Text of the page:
Treasury has asked the Central Bank of Kenya to stabilise prices as a means to achieving President Uhuru Kenyatta’s Big Four agenda.
In a notice setting out the price stability target, National Treasury Cabinet Secretary Henry Rotich noted that price stability is a prerequisite for a stable macroeconomic outlook.
“It is, therefore, expected that the CBK will maintain inflation within the target range during the 2019/20 financial year,” said Rotich as he maintained the inflation target at between 2.5 per cent and 7.5 per cent.
Inflation is the increase in the overall prices of goods and services in an economy in a year.
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Treasury maintained the inflation target at five per cent with a flexible margin of 2.5 per cent on either side of the target in the event of adverse shocks. CBK, using its monetary policy tools, is supposed to ensure that the overall increase in prices does not surge past 7.5 per cent or sag below 2.5 per cent.
In the last 12 months to June, inflation has remained within this target.
However, in 2017 when there was a drought in the country, inflation surged past the upper-limit to 9.2 per cent. “The Central Bank is, therefore, expected to achieve this five per cent inflation target and will be accountable to the Government and general public for its attainment,” said Rotich in the notice.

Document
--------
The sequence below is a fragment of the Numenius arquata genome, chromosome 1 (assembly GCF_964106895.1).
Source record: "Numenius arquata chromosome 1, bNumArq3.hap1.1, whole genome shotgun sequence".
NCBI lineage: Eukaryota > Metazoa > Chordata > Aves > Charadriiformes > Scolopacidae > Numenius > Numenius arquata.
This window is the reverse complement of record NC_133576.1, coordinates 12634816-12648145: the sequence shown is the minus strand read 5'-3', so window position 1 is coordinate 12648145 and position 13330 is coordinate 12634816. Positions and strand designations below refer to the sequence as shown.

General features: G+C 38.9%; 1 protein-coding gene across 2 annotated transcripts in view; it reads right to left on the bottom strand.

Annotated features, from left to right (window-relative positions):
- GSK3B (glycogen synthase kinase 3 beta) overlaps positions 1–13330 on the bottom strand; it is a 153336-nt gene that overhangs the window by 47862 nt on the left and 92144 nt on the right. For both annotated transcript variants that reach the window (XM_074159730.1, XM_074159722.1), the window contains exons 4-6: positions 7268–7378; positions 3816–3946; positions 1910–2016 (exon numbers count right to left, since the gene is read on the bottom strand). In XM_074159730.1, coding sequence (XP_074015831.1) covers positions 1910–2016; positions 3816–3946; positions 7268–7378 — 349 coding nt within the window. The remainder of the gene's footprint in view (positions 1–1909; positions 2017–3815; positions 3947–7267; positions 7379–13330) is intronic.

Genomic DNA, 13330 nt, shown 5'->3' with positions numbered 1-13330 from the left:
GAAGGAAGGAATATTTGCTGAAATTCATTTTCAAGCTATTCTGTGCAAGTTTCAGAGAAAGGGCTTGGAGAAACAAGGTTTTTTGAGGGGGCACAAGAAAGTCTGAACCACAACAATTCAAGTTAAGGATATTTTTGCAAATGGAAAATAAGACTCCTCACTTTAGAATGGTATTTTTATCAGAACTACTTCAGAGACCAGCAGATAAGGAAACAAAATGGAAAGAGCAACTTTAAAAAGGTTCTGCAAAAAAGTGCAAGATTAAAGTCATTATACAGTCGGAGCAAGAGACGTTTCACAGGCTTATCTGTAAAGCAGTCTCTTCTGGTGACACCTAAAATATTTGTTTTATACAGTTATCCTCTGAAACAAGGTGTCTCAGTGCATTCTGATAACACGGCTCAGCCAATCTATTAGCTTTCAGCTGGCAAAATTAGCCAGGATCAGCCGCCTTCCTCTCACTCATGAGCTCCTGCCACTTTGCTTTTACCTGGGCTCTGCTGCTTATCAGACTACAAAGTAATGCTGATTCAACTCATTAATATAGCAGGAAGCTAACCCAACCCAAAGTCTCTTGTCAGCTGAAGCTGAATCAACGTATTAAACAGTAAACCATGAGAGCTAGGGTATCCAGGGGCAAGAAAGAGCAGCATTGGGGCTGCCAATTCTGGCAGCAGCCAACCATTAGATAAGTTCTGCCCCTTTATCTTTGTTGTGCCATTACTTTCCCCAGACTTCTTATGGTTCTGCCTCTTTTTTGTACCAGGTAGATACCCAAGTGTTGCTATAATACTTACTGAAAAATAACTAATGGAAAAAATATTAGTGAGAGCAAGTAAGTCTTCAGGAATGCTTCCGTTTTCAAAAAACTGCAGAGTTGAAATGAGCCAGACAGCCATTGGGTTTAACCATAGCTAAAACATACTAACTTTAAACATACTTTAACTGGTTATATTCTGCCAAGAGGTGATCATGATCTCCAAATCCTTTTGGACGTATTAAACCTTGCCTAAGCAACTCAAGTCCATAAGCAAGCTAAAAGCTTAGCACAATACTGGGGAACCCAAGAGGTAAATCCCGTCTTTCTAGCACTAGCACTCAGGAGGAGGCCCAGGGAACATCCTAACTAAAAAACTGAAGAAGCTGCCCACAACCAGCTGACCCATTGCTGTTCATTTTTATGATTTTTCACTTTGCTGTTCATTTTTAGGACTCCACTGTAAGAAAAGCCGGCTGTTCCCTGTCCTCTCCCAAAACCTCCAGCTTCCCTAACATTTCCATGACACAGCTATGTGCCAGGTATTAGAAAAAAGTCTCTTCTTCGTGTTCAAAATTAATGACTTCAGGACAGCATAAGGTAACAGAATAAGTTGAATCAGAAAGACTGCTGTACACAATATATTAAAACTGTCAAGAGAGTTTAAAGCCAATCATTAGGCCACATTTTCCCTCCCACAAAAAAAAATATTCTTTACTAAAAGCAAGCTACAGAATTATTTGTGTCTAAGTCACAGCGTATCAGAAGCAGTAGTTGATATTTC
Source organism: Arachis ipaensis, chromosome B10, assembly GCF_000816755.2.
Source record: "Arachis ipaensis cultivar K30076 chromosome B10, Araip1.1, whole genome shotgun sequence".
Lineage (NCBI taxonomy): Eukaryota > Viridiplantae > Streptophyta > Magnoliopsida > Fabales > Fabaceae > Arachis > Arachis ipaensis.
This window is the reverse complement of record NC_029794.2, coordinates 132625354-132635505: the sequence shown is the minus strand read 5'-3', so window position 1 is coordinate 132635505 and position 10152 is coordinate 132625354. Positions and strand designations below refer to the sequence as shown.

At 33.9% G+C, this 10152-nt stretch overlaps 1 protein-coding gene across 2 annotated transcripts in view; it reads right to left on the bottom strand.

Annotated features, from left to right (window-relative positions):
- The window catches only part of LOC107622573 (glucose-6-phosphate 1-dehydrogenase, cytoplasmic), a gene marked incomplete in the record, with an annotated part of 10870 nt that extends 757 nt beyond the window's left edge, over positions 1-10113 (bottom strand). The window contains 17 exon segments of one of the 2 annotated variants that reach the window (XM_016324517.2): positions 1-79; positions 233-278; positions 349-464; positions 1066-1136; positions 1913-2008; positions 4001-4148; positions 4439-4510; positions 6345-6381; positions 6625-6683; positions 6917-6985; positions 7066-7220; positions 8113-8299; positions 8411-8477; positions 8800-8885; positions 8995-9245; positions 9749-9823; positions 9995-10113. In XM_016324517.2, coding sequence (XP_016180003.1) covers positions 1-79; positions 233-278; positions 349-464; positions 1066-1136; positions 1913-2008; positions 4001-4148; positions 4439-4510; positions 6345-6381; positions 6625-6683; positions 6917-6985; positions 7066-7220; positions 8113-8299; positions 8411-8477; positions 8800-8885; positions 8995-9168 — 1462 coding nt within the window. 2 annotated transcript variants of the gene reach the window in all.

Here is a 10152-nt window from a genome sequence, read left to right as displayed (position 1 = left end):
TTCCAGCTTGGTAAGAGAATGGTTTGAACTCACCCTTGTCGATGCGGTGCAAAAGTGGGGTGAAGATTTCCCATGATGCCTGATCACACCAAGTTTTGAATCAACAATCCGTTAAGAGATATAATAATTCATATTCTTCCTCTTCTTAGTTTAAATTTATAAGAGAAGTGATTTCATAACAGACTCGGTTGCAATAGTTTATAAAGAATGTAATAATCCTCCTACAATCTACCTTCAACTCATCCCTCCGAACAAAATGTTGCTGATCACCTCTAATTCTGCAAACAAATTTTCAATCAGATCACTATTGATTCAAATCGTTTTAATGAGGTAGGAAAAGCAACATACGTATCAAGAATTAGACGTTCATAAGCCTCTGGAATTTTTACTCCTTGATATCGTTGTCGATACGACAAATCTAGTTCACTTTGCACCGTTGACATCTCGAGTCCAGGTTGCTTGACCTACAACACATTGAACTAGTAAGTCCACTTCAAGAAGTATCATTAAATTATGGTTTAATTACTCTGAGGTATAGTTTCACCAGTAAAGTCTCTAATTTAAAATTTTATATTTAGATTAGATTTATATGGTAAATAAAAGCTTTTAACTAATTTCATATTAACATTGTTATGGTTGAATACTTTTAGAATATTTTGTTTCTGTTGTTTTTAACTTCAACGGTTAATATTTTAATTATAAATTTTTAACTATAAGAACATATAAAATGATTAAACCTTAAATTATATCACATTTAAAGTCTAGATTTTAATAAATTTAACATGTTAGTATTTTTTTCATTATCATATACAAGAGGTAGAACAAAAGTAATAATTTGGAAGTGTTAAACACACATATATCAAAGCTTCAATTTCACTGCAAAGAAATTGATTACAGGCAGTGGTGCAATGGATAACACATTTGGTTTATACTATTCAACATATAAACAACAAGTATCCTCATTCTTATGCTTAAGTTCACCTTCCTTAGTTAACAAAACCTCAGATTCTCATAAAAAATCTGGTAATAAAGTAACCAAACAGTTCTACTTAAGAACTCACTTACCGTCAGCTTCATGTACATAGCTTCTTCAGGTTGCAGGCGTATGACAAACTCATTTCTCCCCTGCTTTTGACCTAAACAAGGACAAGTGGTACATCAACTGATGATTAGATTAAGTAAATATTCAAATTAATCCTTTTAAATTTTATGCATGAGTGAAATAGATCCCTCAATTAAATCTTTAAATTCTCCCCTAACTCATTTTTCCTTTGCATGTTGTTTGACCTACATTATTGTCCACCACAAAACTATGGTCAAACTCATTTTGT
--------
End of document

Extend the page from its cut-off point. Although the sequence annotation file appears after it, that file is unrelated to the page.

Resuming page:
The flexible margin of 2.5 per cent on either side, said Rotich, was supposed to cater for effects of external shocks such as oil price variations and domestic shocks, particularly weather-related ones.
“This will help preserve macroeconomic stability and reduce undesirable fluctuations in economic performance,” explained Rotich, adding that in case of a deviation on either side by more than 2.5 per cent, CBK should furnish it with a letter explaining the underlying the factors and the efforts being taken to address the problem.
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CBK should also indicate the time period within which it expects inflation to revert to the desired target. Inflation target will be revised in the Financial Year 2020/2021.
In June, inflation increased by 5.7 per cent compared to 5.49 per cent in May partly due to increase in prices of petrol and diesel, said the Kenya National Bureau Statistics (KNBS).